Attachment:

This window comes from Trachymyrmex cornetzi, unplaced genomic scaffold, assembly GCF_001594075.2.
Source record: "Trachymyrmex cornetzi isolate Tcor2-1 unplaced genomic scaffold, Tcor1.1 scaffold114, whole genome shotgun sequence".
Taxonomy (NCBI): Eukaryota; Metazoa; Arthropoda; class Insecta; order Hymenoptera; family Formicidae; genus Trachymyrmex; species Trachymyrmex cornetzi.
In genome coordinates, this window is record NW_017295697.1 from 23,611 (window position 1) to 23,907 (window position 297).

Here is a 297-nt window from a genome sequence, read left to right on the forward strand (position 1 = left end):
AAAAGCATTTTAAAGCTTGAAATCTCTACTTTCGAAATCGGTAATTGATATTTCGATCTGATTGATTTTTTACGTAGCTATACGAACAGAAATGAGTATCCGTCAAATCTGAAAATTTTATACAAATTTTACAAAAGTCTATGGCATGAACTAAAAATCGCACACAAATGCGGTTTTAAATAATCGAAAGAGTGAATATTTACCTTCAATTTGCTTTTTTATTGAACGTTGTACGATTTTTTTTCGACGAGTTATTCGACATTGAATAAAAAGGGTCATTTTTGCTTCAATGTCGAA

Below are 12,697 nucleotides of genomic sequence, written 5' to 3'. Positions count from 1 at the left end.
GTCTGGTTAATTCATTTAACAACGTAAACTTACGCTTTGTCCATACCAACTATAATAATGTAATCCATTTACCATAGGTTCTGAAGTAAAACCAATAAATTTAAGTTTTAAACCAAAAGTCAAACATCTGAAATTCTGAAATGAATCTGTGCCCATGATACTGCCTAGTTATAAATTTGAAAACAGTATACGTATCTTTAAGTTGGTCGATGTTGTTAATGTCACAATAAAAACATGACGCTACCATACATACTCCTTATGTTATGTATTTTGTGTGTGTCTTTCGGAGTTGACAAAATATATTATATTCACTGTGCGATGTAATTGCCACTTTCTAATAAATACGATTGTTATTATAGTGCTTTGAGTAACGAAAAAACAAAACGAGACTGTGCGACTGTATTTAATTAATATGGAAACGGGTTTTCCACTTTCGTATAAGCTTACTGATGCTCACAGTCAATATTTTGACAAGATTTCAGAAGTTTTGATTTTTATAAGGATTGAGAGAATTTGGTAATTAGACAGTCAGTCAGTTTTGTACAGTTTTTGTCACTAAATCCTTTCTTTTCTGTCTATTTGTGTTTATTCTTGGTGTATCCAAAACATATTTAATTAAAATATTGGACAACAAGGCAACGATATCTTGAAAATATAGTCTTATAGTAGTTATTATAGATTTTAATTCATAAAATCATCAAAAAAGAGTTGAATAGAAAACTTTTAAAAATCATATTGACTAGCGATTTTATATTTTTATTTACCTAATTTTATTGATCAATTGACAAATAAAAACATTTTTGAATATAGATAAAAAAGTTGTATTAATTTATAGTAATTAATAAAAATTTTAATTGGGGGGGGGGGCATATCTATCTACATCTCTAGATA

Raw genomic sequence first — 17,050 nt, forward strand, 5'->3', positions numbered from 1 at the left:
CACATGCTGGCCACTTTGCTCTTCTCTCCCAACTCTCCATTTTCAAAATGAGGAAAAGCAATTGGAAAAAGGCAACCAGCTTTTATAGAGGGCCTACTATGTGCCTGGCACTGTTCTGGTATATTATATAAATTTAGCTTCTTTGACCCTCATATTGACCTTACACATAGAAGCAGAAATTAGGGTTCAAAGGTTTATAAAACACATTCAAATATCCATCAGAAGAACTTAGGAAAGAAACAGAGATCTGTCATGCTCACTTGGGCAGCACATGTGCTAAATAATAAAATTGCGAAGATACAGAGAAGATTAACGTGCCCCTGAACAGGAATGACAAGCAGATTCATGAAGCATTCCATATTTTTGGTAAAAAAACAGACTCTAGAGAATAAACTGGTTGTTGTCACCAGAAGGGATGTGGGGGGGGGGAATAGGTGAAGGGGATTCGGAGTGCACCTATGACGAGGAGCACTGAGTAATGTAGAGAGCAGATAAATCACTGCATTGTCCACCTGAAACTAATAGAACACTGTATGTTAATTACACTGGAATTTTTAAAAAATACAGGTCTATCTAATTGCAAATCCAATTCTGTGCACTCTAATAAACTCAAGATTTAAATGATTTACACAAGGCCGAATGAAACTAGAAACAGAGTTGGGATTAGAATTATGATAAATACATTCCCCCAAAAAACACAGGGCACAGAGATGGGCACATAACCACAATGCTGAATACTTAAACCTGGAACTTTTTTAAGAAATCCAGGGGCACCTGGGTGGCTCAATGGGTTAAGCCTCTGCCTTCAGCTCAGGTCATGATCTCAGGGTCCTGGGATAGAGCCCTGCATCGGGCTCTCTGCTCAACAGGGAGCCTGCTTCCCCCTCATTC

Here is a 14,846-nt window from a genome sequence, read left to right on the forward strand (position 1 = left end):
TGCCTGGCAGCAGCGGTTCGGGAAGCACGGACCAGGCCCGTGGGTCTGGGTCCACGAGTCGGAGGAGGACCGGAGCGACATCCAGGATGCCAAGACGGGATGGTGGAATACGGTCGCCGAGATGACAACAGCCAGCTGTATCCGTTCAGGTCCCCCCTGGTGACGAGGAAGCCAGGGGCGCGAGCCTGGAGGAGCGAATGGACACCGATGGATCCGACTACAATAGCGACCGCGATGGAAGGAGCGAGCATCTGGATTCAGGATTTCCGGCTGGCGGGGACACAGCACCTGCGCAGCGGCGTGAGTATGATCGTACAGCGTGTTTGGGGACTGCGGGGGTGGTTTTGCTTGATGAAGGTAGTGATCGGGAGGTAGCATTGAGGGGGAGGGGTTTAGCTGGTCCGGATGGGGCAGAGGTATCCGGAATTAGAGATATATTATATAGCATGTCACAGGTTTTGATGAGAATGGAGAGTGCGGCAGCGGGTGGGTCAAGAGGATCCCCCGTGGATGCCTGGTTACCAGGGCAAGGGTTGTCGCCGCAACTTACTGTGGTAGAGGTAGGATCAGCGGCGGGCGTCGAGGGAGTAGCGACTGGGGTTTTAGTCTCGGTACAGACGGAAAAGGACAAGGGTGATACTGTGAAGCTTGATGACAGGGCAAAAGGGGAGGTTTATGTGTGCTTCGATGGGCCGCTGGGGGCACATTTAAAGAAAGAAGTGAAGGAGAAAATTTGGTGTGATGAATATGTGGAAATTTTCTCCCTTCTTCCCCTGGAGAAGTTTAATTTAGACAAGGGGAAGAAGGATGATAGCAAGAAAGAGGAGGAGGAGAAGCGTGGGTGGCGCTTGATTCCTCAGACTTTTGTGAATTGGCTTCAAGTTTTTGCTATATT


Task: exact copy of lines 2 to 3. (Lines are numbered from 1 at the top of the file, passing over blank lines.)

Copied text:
Source record: "Trachymyrmex cornetzi isolate Tcor2-1 unplaced genomic scaffold, Tcor1.1 scaffold114, whole genome shotgun sequence".
Taxonomy (NCBI): Eukaryota; Metazoa; Arthropoda; class Insecta; order Hymenoptera; family Formicidae; genus Trachymyrmex; species Trachymyrmex cornetzi.